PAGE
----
Second Sunday After Trinity
KJV Luke 14:16 Then said he unto him, A certain man made a great supper, and bade many: 17 And sent his servant at supper time to say to them that were bidden, Come; for all things are now ready.
One thing should strike us about the Great Feast Parable - this is a concrete comparison and not an abstract one. Objections to Biblical teaching are abstract and often use newly minted words. But Jesus taught with concrete examples from ordinary life and His own Creation. If we cannot learn from Creation, then we might pay attention to parallels with ordinary life.
No one had trouble with Holy Communion until the Reformation, when those who opposed Luther found an agenda they could promote. Zwingli and later Calvin wrote against it, and others did as well. The idea was always to make Holy Communion only symbolic, just a ritual. In doing so, they thought they refuted Roman dogma. But they were like the man, as Luther said, who saw his brother attacked by a bear. He grabbed his knife and stabbed, killing his brother instead of the bear. So these supposed anti-Romanists attack the wrong thing and effectively kill the efficacy and purpose of the Lord's Supper.
A certain man...
Everyone can see this is a parable, one with everyday comparisons. "A certain man" signals that this is a parable. As a teaching of Jesus in His own words, we should pay attention to it.
When people appeal to authority as a logical fallacy, they pick their own authority and skip the true source, the Word of God, which judges all authorities. In addition, they use a reverse version of this, saying, "I don't agree with you." I have said to many, "But that does not matter. Do you agree with the Scriptures and as a Lutheran, with the Book of Concord?"
Secondly, as a parable, this ranks as teaching by Jesus that was explained thoroughly to His disciples. It was not supposed to be so obvious that any dabbler could deal with it.
A certain man made a great supper, and bade many: 17 And sent his servant at supper time to say to them that were bidden, Come; for all things are now ready.
We can all relate to this, because it is saying that the Gospel is a gracious invitation. Who would not accept an invitation sent when they are hungry - at supper time? The Jewish people hungered for righteousness. They knew the Scriptures but often missed the main point. And yet, at the time of Jesus, there was so much longing, so much hunger, that they flocked to Him to hear the Word from him rather than the scribes and Pharisees.
This is a parallel to what the Fourth Gospel states - that Jesus came to His own people, and they did not receive him (believe in Him).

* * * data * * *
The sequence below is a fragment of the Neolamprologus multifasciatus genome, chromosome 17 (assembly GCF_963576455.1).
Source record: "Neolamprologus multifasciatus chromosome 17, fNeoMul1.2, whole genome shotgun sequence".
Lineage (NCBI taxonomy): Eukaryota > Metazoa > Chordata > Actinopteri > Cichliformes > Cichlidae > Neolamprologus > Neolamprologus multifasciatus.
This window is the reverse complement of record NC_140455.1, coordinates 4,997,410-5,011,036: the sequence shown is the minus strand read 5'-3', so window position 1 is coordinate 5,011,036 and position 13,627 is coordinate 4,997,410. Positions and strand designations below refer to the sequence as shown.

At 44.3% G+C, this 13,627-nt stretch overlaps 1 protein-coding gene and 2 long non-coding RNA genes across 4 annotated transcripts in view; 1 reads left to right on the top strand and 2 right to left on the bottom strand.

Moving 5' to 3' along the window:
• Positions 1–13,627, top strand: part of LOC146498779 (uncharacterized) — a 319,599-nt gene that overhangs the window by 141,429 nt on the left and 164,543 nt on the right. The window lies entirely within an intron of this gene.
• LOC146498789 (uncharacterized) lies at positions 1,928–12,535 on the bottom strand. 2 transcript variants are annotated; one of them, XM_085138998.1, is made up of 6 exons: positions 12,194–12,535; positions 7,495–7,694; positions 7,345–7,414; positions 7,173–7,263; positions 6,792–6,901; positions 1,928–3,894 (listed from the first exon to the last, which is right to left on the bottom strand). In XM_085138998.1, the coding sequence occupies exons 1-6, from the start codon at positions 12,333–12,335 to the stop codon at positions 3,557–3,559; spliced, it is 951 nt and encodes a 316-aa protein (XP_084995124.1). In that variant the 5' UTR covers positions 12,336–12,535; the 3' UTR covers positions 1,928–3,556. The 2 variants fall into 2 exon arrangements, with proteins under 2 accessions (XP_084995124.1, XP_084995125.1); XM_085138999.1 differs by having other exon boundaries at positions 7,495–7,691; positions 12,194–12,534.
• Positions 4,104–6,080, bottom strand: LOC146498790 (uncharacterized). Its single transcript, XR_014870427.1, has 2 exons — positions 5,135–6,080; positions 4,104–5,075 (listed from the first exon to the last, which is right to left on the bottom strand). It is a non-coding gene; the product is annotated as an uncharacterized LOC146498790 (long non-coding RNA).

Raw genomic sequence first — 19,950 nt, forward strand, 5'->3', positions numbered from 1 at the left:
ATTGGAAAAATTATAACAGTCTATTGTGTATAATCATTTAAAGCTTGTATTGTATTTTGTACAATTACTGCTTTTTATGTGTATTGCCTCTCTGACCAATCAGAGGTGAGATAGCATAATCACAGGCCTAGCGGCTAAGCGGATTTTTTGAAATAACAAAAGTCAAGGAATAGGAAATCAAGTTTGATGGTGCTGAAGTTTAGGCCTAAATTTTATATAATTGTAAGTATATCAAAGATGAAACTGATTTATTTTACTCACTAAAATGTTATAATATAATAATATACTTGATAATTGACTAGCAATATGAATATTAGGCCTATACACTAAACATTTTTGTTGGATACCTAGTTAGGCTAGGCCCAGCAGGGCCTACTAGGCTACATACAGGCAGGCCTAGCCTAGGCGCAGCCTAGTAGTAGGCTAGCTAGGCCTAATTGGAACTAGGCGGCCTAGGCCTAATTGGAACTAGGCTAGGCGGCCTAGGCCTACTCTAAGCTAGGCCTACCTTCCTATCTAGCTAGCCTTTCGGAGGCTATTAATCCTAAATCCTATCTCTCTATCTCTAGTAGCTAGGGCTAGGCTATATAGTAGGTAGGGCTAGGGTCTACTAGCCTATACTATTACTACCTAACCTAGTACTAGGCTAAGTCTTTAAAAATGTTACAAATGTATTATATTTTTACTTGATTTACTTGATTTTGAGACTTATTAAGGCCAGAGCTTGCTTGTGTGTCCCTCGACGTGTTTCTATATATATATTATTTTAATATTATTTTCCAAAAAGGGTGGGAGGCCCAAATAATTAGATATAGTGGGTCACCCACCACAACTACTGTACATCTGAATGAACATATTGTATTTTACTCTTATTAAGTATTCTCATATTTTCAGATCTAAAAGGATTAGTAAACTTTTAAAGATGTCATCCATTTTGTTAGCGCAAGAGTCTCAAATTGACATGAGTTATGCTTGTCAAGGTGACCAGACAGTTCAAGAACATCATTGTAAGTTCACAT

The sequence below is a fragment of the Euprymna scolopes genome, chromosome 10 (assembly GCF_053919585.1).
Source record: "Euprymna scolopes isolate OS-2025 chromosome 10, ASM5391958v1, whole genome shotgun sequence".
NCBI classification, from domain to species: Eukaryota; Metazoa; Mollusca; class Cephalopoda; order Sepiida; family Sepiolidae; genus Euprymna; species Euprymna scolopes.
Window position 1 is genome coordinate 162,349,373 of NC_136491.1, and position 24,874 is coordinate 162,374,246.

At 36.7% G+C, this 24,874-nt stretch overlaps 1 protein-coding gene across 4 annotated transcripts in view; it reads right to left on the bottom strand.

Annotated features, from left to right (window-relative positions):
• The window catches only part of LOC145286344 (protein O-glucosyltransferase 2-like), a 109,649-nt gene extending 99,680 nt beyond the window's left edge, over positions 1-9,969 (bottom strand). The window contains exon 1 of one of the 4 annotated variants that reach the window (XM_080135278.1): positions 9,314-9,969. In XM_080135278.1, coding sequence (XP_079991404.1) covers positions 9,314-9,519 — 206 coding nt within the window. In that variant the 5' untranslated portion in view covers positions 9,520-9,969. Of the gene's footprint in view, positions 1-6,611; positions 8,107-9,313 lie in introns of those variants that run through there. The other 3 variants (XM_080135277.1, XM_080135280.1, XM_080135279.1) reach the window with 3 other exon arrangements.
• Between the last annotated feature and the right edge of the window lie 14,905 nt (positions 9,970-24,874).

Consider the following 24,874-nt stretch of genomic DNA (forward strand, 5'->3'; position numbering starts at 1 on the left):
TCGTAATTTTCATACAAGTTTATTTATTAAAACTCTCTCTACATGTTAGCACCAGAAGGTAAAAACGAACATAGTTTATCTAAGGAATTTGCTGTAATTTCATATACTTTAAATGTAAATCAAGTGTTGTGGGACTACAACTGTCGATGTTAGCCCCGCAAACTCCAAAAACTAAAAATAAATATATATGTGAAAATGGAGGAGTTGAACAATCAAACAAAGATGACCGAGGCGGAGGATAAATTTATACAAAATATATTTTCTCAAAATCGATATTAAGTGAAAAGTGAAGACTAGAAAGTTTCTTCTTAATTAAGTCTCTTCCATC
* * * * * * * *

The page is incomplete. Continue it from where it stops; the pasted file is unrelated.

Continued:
18 And they all with one consent began to make excuse. The first said unto him, I have bought a piece of ground, and I must needs go and see it: I pray thee have me excused. 19 And another said, I have bought five yoke of oxen, and I go to prove them: I pray thee have me excused. 20 And another said, I have married a wife, and therefore I cannot come.
The rejection of the invitation is shown to be ridiculous, because each excuse is shallow and ridiculous. One has to go look at some land. One has to test-drive his oxen. The last one has just married.
As Luther noted, this parable is a rebuke to the Jewish leader who tried to show off and preach better than Jesus.
Following this address one of them who thought himself much more learned than Christ the Lord, begins to say: “Oh, how blessed is he who eateth bread in the kingdom of God.” As though he would say in his great wisdom: You make yourself unprofitable enough by your preaching! If it would depend on preaching, I can do that, too, even better than you; for I consider this a truly great sermon: “Blessed is he that shall eat bread in the kingdom of God.”
Christ replies to him: Yes, says he, I will tell you how blessed you and your comrades are: “A certain man made a great supper, and bade many,” and they despised it and would not come. This blow was meant for him. As though he would say: You say much in the words, that he is a blessed man who eats bread in heaven! Oh, but you are in very great earnest! What an excellent holy man you are, namely, you are one of those who are invited and yet do not come. These are hard, sharp and terrible words when rightly considered; for he is speaking to real thorough-going rogues, who sat about the table, not because they wanted to learn anything, but in order to observe him closely to see by what means they might come to him and take him. To those he spoke this parable: “A certain man made a great supper.”]
So these people who excuse themselves are the Jews invited to believe ever since Abraham, since that patriarch was and is the model of justifying faith. The Gospel invitations are all those predictions and blessings in the Old Testament. People think of the prophets as warning them about their sins, which is true. Those sins - like ours today - came from lack of faith. The condemnations were intended to warn the Jewish people away from all the consequences of their lack of faith, such as chasing after the carnal pagan religions around them. But they were also promised the Messiah, and the people’s response was to get rid of the prophets who annoyed them so much.